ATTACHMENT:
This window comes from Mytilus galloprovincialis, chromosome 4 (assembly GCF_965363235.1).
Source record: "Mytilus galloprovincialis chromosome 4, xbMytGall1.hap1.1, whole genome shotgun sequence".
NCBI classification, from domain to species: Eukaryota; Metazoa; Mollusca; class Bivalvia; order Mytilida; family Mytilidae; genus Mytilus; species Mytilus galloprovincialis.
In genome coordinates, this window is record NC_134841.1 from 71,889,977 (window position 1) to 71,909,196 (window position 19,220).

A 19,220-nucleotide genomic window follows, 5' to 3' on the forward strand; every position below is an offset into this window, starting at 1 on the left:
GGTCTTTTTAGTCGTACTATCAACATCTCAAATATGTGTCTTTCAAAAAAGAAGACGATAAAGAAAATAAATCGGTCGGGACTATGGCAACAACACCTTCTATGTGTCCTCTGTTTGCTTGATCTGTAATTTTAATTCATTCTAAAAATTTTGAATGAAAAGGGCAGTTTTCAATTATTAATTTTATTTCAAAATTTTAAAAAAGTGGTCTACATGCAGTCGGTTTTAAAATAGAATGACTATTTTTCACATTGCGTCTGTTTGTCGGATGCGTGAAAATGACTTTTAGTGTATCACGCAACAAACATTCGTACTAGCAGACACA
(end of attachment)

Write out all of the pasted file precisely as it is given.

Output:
This window comes from Mytilus galloprovincialis, chromosome 4 (assembly GCF_965363235.1).
Source record: "Mytilus galloprovincialis chromosome 4, xbMytGall1.hap1.1, whole genome shotgun sequence".
NCBI classification, from domain to species: Eukaryota; Metazoa; Mollusca; class Bivalvia; order Mytilida; family Mytilidae; genus Mytilus; species Mytilus galloprovincialis.
In genome coordinates, this window is record NC_134841.1 from 71,889,977 (window position 1) to 71,909,196 (window position 19,220).

A 19,220-nucleotide genomic window follows, 5' to 3' on the forward strand; every position below is an offset into this window, starting at 1 on the left:
GGTCTTTTTAGTCGTACTATCAACATCTCAAATATGTGTCTTTCAAAAAAGAAGACGATAAAGAAAATAAATCGGTCGGGACTATGGCAACAACACCTTCTATGTGTCCTCTGTTTGCTTGATCTGTAATTTTAATTCATTCTAAAAATTTTGAATGAAAAGGGCAGTTTTCAATTATTAATTTTATTTCAAAATTTTAAAAAAGTGGTCTACATGCAGTCGGTTTTAAAATAGAATGACTATTTTTCACATTGCGTCTGTTTGTCGGATGCGTGAAAATGACTTTTAGTGTATCACGCAACAAACATTCGTACTAGCAGACACA